There are the direct-benefits of 8 DAYS which increase within the soul of the individual participant. The knowledges and languages experienced by the individual throughout the activity of 8DAYS will deepen in richness and understanding, now entering the multi- other resonance-field that is the Canadian dance ecology but also life itself.

The immediate-potential-benefits of 8 DAYS emerge from the other-sides of the aforementioned conversation [the multi-other resonance-field that is the Canadian dance ecology]. In that, we who participate in 8 DAYS un-cover these expansions and emergences in knowledge and bring them, as resource, to the field we work in. Everyone now whom we touch in a professional context [but also life itself] will also take from the time itself of 8 DAYS. The most blessed property of the economy of dance-making is that [almost] every artistic endeavour in dance requires togetherness and communication. 8 DAYS is an activity emergent from this special potential.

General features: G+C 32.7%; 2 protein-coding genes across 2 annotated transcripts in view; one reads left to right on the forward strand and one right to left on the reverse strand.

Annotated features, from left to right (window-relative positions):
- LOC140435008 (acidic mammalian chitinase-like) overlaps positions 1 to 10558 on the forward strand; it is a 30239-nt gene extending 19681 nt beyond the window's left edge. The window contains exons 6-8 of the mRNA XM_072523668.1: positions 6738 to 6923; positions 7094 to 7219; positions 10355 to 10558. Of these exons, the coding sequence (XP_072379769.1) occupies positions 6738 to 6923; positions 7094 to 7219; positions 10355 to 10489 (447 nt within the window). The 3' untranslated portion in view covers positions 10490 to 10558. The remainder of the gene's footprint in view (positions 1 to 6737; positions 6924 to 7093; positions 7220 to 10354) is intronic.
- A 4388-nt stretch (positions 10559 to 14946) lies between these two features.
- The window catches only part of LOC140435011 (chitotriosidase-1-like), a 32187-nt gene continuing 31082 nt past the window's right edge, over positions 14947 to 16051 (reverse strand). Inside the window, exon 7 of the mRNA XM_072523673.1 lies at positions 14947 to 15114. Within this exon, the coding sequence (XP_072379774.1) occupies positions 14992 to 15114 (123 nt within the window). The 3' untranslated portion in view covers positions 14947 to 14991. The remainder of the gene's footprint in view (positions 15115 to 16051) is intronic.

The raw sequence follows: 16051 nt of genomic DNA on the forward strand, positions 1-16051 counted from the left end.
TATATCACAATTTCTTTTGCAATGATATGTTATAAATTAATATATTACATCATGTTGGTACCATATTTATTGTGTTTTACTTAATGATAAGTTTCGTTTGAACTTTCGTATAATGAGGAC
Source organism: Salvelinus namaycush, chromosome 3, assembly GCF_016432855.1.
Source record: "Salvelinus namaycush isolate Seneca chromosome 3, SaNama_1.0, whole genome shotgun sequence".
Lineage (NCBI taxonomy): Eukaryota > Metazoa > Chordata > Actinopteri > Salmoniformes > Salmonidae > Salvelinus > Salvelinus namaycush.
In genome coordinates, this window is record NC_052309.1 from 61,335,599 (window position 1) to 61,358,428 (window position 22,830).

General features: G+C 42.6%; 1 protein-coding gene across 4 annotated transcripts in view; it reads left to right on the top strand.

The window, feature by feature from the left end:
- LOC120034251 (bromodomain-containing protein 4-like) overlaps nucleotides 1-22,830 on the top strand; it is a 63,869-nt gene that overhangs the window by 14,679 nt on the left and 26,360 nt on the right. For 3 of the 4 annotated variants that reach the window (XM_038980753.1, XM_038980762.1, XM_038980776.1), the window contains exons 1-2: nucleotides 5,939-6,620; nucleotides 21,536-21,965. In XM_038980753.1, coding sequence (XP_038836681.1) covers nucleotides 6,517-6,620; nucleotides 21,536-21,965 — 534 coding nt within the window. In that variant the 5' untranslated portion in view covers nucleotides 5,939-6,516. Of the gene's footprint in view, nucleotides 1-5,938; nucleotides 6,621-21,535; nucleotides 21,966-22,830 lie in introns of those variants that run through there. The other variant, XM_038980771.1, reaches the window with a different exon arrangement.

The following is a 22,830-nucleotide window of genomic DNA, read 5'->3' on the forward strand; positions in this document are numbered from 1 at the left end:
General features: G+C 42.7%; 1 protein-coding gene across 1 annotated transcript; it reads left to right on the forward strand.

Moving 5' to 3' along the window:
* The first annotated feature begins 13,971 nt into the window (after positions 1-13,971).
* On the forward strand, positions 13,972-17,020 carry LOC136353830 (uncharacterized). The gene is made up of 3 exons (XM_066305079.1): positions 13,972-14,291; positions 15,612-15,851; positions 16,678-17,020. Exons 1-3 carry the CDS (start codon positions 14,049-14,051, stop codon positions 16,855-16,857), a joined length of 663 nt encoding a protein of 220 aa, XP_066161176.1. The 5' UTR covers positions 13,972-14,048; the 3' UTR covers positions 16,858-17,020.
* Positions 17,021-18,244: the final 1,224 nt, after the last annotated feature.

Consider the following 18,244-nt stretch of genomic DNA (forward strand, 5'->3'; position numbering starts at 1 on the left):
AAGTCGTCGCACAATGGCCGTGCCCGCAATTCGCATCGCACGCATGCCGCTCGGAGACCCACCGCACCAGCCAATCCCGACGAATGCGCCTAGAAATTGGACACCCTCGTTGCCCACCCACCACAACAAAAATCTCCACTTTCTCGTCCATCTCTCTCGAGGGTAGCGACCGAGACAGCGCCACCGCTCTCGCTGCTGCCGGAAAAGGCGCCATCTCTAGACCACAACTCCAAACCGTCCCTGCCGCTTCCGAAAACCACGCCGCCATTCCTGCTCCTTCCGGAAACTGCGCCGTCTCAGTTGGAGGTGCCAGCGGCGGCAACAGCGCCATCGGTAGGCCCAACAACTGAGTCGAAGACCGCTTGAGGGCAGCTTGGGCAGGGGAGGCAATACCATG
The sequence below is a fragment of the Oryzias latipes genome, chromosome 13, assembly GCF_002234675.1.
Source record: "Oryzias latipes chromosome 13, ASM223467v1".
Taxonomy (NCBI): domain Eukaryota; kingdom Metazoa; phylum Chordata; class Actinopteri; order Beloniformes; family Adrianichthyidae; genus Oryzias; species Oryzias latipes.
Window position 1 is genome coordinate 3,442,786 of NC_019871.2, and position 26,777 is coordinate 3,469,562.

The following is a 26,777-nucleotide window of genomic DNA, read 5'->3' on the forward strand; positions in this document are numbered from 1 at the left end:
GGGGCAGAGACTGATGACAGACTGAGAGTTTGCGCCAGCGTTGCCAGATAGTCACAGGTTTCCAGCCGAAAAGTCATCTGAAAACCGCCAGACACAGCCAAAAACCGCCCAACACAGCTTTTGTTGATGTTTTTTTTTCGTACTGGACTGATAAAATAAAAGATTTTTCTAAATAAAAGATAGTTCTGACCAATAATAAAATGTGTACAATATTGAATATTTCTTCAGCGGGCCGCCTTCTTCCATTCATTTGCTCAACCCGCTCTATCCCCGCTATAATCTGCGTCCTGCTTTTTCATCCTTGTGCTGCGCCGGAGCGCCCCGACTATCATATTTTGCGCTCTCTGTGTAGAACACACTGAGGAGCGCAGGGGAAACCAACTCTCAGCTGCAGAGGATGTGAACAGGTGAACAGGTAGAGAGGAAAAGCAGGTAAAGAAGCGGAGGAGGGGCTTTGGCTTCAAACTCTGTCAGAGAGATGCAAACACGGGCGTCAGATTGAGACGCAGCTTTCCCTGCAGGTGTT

The potential-future-benefits of 8 DAYS III is that a precedent has been set now being the third iteration. Through it’s repetition of three, 8 DAYS has developed a political economy defined through continuous-inclusion [a term I first heard articulated by Ame Henderson during the time she was making Voyager]. Dance, alongside many other fields and modes of life, suffers to processes of survivalist economies and projective temporalities; desires for making work live always in the actuality of affordance and capacity, and individual artistic practices are compromised towards the temporality of any specific project necessitating the continuous accumulation of project after project. An activity suchlike 8DAYS which now risks the proposal of continuing, but continuing through both the maintenance of itself and integrity while still envisaging it’s expansion proposes a politic and economy outside of survivalism and non-projective. This problem that an 8 DAYS IIII [that is my first time writing that] offers is quite rare and beautiful.